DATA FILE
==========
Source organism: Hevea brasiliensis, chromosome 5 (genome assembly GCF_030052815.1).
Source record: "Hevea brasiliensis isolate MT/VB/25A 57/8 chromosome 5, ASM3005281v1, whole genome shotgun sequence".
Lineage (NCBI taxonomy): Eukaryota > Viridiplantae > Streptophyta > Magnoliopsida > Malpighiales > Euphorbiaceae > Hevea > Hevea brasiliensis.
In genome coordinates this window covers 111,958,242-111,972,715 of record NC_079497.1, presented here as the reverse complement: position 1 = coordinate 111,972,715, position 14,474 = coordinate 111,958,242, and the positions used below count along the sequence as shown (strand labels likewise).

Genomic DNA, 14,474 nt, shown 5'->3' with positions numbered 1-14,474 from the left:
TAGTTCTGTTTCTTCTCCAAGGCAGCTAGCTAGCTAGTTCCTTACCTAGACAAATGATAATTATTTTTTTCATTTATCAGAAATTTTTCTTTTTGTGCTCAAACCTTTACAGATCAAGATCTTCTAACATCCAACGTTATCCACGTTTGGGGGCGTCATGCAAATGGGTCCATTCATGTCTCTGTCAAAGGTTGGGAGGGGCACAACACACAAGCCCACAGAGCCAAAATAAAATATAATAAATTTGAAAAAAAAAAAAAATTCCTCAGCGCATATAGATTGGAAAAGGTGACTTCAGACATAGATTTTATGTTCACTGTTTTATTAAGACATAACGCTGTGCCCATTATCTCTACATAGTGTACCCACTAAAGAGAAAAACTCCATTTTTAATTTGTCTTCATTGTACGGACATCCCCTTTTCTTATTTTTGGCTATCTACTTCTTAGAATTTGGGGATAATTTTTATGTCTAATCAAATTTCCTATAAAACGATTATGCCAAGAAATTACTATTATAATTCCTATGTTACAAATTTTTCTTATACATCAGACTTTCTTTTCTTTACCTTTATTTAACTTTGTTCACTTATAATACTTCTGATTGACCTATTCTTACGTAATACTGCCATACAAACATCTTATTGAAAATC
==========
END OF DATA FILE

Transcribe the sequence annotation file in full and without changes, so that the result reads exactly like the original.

Source organism: Hevea brasiliensis, chromosome 5 (genome assembly GCF_030052815.1).
Source record: "Hevea brasiliensis isolate MT/VB/25A 57/8 chromosome 5, ASM3005281v1, whole genome shotgun sequence".
Lineage (NCBI taxonomy): Eukaryota > Viridiplantae > Streptophyta > Magnoliopsida > Malpighiales > Euphorbiaceae > Hevea > Hevea brasiliensis.
In genome coordinates this window covers 111,958,242-111,972,715 of record NC_079497.1, presented here as the reverse complement: position 1 = coordinate 111,972,715, position 14,474 = coordinate 111,958,242, and the positions used below count along the sequence as shown (strand labels likewise).

Genomic DNA, 14,474 nt, shown 5'->3' with positions numbered 1-14,474 from the left:
TAGTTCTGTTTCTTCTCCAAGGCAGCTAGCTAGCTAGTTCCTTACCTAGACAAATGATAATTATTTTTTTCATTTATCAGAAATTTTTCTTTTTGTGCTCAAACCTTTACAGATCAAGATCTTCTAACATCCAACGTTATCCACGTTTGGGGGCGTCATGCAAATGGGTCCATTCATGTCTCTGTCAAAGGTTGGGAGGGGCACAACACACAAGCCCACAGAGCCAAAATAAAATATAATAAATTTGAAAAAAAAAAAAAATTCCTCAGCGCATATAGATTGGAAAAGGTGACTTCAGACATAGATTTTATGTTCACTGTTTTATTAAGACATAACGCTGTGCCCATTATCTCTACATAGTGTACCCACTAAAGAGAAAAACTCCATTTTTAATTTGTCTTCATTGTACGGACATCCCCTTTTCTTATTTTTGGCTATCTACTTCTTAGAATTTGGGGATAATTTTTATGTCTAATCAAATTTCCTATAAAACGATTATGCCAAGAAATTACTATTATAATTCCTATGTTACAAATTTTTCTTATACATCAGACTTTCTTTTCTTTACCTTTATTTAACTTTGTTCACTTATAATACTTCTGATTGACCTATTCTTACGTAATACTGCCATACAAACATCTTATTGAAAATC